The Hindering Apprehension or Prosecution (“Hindering Arrest“) crime in the state of Texas gives police officers the right to arrest you if they believe have deliberately helped someone else avoid being arrested, detained, or prosecuted by local authorities. The punishment for this offense ranges from a Class A Misdemeanor to a Third Degree Felony, depending on the specific allegations and the status of the person who is being sought. Learn more detailed information about the Hindering Arrest or Prosecution offense below.
HINDERING APPREHENSION OR PROSECUTION ATTORNEY FAQs
- What is the current Texas law about Hindering Arrest or Prosecution?
- What is the range of punishment for Hindering Arrest or Prosecution?
- At the time, I did not intendto help the person evade arrest or prosecution. Can I still be charged?
- The only reason I warned the other person of impending arrest or prosecution was to convince them to turn themselves in. Can I still be charged?
- I wasn’t aware that the person I helped was being pursued for a felony. Can I still be charged with the felony level of this crime?
Have you been charged with Hindering Apprehension or Prosecution? Book a consultation to discuss legal representation with criminal defense attorney Paul Saputo today.
Hindering Arrest or Prosecution is classified in the Texas Penal Code under Title 8 “Offenses Against Public Administration”, Chapter 38 “Obstructing Governmental Operation.” The crimes in this category are ones that generally relate to actions taken that work directly against government processes, such as administration of justice or incarceration.
The current Texas law defines the offense of Hindering Apprehension or Prosecution in Penal Code Section §38.05 as follows:
(a) A person commits an offense if, with intent to hinder the arrest, prosecution, conviction, or punishment of another for an offense or, with intent to hinder the arrest, detention, adjudication, or disposition of a child for engaging in delinquent conduct that violates a penal law of the state, or with intent to hinder the arrest of another under the authority of a warrant or capias, he:
(1) harbors or conceals the other;
(2) provides or aids in providing the other with any means of avoiding arrest or effecting escape; or
(3) warns the other of impending discovery or apprehension.
This offense groups behaviors into three categories. One category makes it illegal to harbor or conceal someone who is attempting to avoid arrest or detention. This includes any action that prevents law enforcement from locating such an individual. For example, letting someone who is fleeing arrest stay in your basement would be an offense. You might also face prosecution if you told a police officer you haven’t seen the person they are searching for when you know that they are nearby.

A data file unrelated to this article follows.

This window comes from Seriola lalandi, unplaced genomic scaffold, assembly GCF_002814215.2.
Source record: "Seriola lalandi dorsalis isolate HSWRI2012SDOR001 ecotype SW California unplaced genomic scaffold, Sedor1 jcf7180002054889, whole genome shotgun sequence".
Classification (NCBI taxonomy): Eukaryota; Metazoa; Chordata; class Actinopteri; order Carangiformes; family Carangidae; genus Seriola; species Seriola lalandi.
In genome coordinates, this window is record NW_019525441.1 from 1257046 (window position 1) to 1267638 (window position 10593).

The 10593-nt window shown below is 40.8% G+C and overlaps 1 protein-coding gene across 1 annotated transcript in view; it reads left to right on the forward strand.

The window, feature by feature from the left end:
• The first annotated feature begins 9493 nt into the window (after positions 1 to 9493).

Another category deals with helping someone else evade arrest by providing them with aid. This could include any active steps you might take in helping them get away. For example, giving someone your car to escape the police would be an obvious example. Alternatively, giving someone money so they can buy a train ticket to leave the state would be another example. Even telling someone that you know the bus out of town leaves in an hour might be considering an offense.
The final category is warning someone of impending discovery or apprehension. For example, if you discover that police officers are looking for someone and you let that person know that the police are on the way, you might be charged. In general, providing any information that lets someone know that they may be discovered or apprehended might fall under this section of the criminal offense.
The key to whether the state can obtain a conviction is how they would prove your intent. This offense not only requires one of the behaviors described above, but also an intent to hinder arrest.
By default, the crime of Hindering Arrest or Prosecution is a Class A Misdemeanor. However, the statute elevates the crime to a Third Degree Felony if the person that is being aided is charged with, under arrest for, or being prosecuted for a felony crime. Learn more about the range of punishments for Texas crimes
At the time, I did not intendto help the person evade arrest or prosecution. Can I still be charged?
The law requires that you intentionally helped the person evade arrest or prosecution. That means if it wasn’t you specific goal to help avoid arrest/prosecution, you would not be guilty of the charge. For example, if someone came to you and asked to stay the night because their apartment was being fumigated, when in reality they were trying to avoid prosecution, you would not be guilty as long as you did not know that person was being sought and it wasn’t your goal to assist them in evading prosecution.
The only reason I warned the other person of impending arrest or prosecution was to convince them to turn themselves in. Can I still be charged?
According to the statute , there is a specific defense against prosecution if you can show that the purpose of giving someone the warning was to “bring them into compliance with the law,” which essentially means providing them the information so that they can reveal themselves or turn themselves in. Because the statute specifically states this as a defense, you and your criminal defense attorney must raise this issue as a defense to show that the purpose of your warning was to effect such an outcome.
I wasn’t aware that the person I helped was being pursued for a felony. Can I still be charged with the felony level of this crime?
According to the statute , it is required that you know that the status of the person you assisted included that they were being charged with, arrested for, or prosecuted for a felony crime.